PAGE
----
An eating disorder is a serious mental illness characterised by an obsession around weight, shape, eating food, and/or body image. It is estimated that around 1.25 million are affected by an eating disorders, and around 11% of these are male. According to NHS figures, the number of males admitted to hospital has increased by 70% in the last 6 years, which is now the same rate of increase as in women. Figures from Health and Social Care Information Centre (HSCIC) show that the biggest increase is in children between the ages of 10–19.
What Are The Main Eating Disorders?
Anorexia Nervosa – when you heavily restrict your food intake and/or exercise to keep your weight significantly low,
Bulimia – when you sometimes lose control, and eat a large quantity of food, in a short space of time (binge ), then try to stop yourself gaining weight by using laxatives, vomiting, restricting food intake, or exercise. The cycle of eating and compensatory behaviours often become very secretive leading to guilt and shame.
Binge Eating Disorder (BED) – when you regularly lose control of your eating, eat large portions of food all at once until you feel uncomfortably full, followed by feeling very upset and guilty and/ or embarrassed. Many people with BED are overweight.
Other Specifies Feeding or Eating Disorders (OSFED) – when your symptoms don’t exactly match the above, although this does not mean your issue is any less serious.
How Common Is It?
OFSED is the most common, then Bulimia and Binge Eating Disorder. Anorexia is the least common.
What Are The Causes of Eating Disorders?
Through research we now know that there is no one single cause, although we know that a period of calorific restriction through stress or illness will increase the risk of an eating disorder. Genetics may also play a part, but this risk varies from person to person. One particular challenge we face is that our society remains a potentially triggering environment, with conflicting messages about perfection, ageing, and unachievable bodies, with diets and body image ever present.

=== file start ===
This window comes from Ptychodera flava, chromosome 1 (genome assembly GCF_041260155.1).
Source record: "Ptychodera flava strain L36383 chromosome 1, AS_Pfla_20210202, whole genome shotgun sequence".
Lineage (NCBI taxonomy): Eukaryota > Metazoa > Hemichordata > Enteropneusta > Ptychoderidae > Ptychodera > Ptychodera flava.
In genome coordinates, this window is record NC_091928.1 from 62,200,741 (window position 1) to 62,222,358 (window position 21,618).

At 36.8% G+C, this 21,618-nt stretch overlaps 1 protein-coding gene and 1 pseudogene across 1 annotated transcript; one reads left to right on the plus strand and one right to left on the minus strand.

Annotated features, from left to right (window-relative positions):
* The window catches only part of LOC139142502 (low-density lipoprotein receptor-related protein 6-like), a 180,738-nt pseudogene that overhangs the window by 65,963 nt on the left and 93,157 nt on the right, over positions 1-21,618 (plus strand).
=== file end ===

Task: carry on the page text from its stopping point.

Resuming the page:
Signs And Symptoms To Look For
- Spending most of your time thinking about weight and shape
- Eating very little / too much /dieting/restricting
- Avoiding socialising
- Deliberately taking laxatives or making yourself sick
- Over exercising
- Strict habits around food
- Change in mood and personality
- Low self esteem
- Feeling cold, tired, or dizzy
- Problems with digestion
- Weight is too low/high for your age and height
- For women, your period has stopped
How Can I Help Myself?
Recovery is possible with treatment and support. If you think you may have a problem, it’s a good idea to learn as much as you can about eating disorders, and tell your loved ones. Talk to your GP. You may need blood tests (fluid and electrolyte balance), or ECG tests. Medication may help you, but the National Institute for Health and Care Excellence (NICE) Guidelines state that this should not be the sole source of your treatment. Longer Term CBT, Psychotherapy, and Family Therapy can help. You can also call BEAT on 0808 801 0677 or Youth Helpline on 0808 801 0677. TEDSUK.com was founded by one of our specialist therapists 19 years ago, and gives details of local support groups you can attend.